California coronavirus case count tops 600,000

California coronavirus case count tops 600,000
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California’s coronavirus case count topped 600,000 on Thursday, the first state to reach the grim milestone, according to data collected by The New York Times

The Golden State also has the third highest death toll in the U.S. with 10,800 COVID-19 fatalities, behind New York and New Jersey, which were hit hard by the disease early on in the pandemic. 

California is among the states that experienced surges in cases in July, along with Texas, Florida and Arizona. 


As the most populous state in the U.S., California’s case and death count per capita ranks lower compared to other states, at 20th for the number of cases and 28th in fatalities, according to the Times data. 

California recorded some of the earliest cases at the beginning of the pandemic, and Gov. Gavin NewsomGavin NewsomGOP online donor platform offering supporters 'Notorious A.C.B.' shirts Newsom signs law allowing transgender inmates to be placed in prison by their gender identity OVERNIGHT ENERGY: California seeks to sell only electric cars by 2035 | EPA threatens to close New York City office after Trump threats to 'anarchist' cities | House energy package sparks criticism from left and right MORE (D) was the first governor to enact a stay-at-home order, slowing down the spread.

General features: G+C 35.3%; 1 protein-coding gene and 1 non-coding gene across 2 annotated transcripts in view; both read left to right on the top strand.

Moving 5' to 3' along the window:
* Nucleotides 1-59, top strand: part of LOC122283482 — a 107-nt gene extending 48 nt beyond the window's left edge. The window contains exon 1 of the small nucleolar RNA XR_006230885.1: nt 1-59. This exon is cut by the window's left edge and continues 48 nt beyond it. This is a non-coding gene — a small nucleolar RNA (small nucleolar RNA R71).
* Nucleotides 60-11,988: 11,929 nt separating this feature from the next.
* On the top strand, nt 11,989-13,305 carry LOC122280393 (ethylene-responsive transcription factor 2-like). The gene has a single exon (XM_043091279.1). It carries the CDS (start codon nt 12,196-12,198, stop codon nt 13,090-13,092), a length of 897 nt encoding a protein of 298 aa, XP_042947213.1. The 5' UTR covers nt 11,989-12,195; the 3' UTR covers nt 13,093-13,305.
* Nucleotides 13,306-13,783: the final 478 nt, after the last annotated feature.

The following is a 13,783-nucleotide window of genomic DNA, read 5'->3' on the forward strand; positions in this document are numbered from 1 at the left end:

When the state reopened, however, cases climbed and continued to break records for the highest single-day increases, prompting Newsom to later issue a mask mandate and shut down bars and indoor dining again. 

Now, California has a seven-day average of 8,903 new cases per day, less than in mid-July.

Newsom expressed optimism this week, pointing to a statistic that California coronavirus hospitalizations fell by 19 percent in two weeks. 

The news comes after the state experienced difficulties with its coronavirus reporting system at the end of July that left out about 300,000 files from the state’s database, but officials say the issue has been solved. The officials say there are higher numbers being counted this week due to the delay in reporting some cases. 

The state’s top public health expert quit suddenly last weekend after the data glitches.